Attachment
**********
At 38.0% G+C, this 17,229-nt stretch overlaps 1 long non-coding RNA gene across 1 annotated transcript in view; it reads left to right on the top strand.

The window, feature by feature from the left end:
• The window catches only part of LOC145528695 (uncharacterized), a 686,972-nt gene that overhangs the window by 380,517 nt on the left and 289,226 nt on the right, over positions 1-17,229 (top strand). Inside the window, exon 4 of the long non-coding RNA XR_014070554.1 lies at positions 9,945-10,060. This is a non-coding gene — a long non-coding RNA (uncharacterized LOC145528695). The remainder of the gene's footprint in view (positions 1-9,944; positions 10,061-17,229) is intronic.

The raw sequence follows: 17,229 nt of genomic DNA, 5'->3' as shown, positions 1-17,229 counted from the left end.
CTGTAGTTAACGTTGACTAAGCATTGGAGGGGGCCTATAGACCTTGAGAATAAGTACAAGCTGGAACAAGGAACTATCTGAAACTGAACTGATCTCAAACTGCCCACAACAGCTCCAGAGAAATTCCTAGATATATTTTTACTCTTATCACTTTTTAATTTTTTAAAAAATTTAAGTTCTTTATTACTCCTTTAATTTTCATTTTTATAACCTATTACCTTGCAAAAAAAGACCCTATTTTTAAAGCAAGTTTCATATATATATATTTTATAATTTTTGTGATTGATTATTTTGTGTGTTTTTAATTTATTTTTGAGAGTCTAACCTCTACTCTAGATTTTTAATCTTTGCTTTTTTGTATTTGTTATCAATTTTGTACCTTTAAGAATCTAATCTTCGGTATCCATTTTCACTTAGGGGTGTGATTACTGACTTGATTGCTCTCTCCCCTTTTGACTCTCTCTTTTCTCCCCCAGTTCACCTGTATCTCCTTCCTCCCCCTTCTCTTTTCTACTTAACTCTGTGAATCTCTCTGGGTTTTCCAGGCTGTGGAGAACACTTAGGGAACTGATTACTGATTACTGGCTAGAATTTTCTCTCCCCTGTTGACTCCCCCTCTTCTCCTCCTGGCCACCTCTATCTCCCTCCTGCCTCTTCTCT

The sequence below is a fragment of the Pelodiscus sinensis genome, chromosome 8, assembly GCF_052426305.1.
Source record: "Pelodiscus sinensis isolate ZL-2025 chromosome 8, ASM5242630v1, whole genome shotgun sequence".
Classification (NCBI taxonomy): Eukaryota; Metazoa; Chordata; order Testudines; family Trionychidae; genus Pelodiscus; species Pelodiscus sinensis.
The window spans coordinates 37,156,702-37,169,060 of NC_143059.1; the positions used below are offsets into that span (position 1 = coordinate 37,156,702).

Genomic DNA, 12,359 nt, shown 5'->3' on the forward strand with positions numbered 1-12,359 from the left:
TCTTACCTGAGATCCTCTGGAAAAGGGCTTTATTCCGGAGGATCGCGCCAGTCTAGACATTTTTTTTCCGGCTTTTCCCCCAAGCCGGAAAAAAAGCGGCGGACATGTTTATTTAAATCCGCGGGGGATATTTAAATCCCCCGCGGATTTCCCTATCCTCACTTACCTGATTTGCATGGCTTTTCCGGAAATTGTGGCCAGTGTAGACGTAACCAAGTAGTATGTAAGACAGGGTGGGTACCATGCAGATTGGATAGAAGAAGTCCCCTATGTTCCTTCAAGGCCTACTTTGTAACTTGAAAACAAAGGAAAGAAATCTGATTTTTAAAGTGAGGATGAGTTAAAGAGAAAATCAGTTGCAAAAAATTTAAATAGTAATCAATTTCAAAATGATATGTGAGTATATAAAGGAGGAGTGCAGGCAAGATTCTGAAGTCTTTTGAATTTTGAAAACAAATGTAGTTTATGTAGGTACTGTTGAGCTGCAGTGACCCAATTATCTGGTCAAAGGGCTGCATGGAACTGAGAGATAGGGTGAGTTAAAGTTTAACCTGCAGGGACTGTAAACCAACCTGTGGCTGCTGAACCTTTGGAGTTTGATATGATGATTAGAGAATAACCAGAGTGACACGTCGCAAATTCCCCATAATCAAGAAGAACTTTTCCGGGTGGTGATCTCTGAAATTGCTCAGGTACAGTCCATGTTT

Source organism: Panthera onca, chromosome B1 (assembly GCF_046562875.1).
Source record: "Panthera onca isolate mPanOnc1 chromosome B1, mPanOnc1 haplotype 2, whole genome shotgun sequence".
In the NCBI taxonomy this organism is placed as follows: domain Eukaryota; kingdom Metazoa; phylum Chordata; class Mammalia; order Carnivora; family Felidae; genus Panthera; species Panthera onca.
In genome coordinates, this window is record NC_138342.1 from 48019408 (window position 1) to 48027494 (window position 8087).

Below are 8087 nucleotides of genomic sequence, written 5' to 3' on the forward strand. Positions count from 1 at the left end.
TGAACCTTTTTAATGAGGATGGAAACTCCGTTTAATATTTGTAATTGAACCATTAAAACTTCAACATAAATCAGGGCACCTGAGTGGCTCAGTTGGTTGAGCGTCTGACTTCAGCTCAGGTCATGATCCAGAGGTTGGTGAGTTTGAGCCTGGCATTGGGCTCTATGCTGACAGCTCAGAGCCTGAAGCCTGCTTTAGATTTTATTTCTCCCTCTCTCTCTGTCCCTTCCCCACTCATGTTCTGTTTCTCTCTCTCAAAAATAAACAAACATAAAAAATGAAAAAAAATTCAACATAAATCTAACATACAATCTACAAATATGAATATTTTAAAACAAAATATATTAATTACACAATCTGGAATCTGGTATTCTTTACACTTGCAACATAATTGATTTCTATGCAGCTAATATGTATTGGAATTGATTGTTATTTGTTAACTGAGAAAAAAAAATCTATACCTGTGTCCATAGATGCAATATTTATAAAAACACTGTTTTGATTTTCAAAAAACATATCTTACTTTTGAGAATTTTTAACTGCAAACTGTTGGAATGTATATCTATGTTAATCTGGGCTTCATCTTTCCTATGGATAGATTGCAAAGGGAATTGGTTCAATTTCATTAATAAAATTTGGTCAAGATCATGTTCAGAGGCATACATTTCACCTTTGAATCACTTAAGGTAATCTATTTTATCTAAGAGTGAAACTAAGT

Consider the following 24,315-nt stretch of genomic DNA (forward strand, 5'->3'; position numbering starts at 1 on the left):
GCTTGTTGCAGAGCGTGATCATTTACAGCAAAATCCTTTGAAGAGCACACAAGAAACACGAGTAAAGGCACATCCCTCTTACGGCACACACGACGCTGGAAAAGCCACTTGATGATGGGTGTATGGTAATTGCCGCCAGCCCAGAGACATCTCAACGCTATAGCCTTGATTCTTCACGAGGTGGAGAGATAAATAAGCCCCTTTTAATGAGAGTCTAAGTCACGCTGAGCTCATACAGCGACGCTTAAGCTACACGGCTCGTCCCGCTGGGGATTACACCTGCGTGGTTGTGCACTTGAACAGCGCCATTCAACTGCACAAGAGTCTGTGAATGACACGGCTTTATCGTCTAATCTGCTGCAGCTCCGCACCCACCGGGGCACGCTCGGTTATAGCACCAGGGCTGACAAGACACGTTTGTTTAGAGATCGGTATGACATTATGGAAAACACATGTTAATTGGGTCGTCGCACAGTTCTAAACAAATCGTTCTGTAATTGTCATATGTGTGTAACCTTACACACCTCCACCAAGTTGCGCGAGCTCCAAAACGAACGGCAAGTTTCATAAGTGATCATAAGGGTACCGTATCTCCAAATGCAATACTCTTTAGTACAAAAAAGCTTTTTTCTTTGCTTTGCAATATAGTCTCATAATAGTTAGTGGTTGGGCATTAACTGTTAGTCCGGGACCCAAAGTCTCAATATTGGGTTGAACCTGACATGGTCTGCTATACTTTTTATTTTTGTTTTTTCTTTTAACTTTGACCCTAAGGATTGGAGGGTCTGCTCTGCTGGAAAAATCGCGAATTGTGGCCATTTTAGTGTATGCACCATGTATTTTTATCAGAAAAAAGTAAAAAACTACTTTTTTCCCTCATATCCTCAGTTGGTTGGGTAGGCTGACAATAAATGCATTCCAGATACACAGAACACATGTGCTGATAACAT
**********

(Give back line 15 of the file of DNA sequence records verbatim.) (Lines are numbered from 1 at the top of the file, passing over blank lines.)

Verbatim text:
In genome coordinates, this window is record NC_138342.1 from 48019408 (window position 1) to 48027494 (window position 8087).